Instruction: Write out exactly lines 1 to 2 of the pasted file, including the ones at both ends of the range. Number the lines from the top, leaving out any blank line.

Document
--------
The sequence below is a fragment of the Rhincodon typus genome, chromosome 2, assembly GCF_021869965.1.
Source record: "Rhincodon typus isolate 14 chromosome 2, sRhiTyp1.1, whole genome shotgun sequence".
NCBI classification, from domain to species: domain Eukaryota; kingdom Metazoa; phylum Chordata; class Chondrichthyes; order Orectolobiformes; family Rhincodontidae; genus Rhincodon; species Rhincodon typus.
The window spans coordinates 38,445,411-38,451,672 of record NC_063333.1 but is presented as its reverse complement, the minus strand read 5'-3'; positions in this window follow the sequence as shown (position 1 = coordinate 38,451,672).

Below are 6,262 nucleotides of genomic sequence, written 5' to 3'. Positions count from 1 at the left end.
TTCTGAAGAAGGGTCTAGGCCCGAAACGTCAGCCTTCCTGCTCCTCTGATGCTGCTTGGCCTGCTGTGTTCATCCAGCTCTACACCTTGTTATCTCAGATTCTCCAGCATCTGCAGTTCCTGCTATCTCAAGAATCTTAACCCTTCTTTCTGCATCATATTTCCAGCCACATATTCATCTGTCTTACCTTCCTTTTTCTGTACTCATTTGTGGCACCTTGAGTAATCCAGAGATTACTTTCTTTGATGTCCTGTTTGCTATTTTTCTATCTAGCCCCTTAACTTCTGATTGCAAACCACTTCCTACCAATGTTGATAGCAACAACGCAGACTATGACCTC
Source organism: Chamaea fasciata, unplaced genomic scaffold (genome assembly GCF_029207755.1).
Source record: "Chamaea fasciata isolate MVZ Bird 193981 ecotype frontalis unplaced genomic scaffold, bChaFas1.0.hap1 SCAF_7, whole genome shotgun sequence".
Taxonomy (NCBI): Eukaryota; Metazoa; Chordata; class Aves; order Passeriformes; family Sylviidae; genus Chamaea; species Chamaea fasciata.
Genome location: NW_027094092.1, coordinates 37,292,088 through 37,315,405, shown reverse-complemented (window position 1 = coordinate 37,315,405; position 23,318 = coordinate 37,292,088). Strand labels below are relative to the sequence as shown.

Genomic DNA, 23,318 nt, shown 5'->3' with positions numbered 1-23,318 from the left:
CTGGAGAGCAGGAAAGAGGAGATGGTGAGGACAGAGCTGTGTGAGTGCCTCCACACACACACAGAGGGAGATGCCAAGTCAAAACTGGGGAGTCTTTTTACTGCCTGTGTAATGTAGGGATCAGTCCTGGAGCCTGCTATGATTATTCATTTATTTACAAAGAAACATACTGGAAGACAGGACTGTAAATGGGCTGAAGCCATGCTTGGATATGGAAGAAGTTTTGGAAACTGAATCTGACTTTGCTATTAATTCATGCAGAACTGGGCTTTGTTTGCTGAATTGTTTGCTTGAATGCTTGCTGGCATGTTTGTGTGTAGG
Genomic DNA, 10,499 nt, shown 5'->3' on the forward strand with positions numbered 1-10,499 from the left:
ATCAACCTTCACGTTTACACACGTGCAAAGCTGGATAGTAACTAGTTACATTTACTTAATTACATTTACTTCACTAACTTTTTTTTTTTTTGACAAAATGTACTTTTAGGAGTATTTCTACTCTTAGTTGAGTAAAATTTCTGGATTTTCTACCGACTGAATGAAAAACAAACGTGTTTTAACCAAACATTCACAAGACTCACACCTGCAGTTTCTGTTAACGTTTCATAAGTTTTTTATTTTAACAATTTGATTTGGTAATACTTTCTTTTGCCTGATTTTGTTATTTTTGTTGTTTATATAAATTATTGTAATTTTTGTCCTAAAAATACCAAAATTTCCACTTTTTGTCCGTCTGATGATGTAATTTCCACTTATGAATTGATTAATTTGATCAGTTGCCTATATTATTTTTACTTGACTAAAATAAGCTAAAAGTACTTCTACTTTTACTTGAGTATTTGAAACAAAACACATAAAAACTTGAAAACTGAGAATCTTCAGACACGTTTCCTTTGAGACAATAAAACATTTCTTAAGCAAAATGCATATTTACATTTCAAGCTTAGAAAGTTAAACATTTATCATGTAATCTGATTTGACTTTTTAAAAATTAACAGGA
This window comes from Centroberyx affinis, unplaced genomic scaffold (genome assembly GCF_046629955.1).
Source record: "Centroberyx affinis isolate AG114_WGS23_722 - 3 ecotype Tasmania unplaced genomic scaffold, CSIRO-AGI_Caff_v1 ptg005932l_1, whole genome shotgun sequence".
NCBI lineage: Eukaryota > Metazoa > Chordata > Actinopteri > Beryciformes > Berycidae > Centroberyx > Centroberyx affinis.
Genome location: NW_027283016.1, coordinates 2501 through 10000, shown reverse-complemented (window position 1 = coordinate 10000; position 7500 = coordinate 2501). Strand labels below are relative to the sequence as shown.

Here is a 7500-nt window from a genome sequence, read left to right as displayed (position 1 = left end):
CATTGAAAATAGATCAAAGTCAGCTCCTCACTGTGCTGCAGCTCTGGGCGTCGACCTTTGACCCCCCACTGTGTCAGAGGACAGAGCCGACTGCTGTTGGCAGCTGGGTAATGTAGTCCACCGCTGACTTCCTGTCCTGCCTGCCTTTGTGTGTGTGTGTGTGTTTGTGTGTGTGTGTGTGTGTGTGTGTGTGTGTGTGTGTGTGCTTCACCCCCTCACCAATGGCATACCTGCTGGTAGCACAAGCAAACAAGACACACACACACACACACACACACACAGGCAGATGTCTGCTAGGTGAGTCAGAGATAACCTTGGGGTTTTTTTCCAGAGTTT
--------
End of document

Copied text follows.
The sequence below is a fragment of the Rhincodon typus genome, chromosome 2, assembly GCF_021869965.1.
Source record: "Rhincodon typus isolate 14 chromosome 2, sRhiTyp1.1, whole genome shotgun sequence".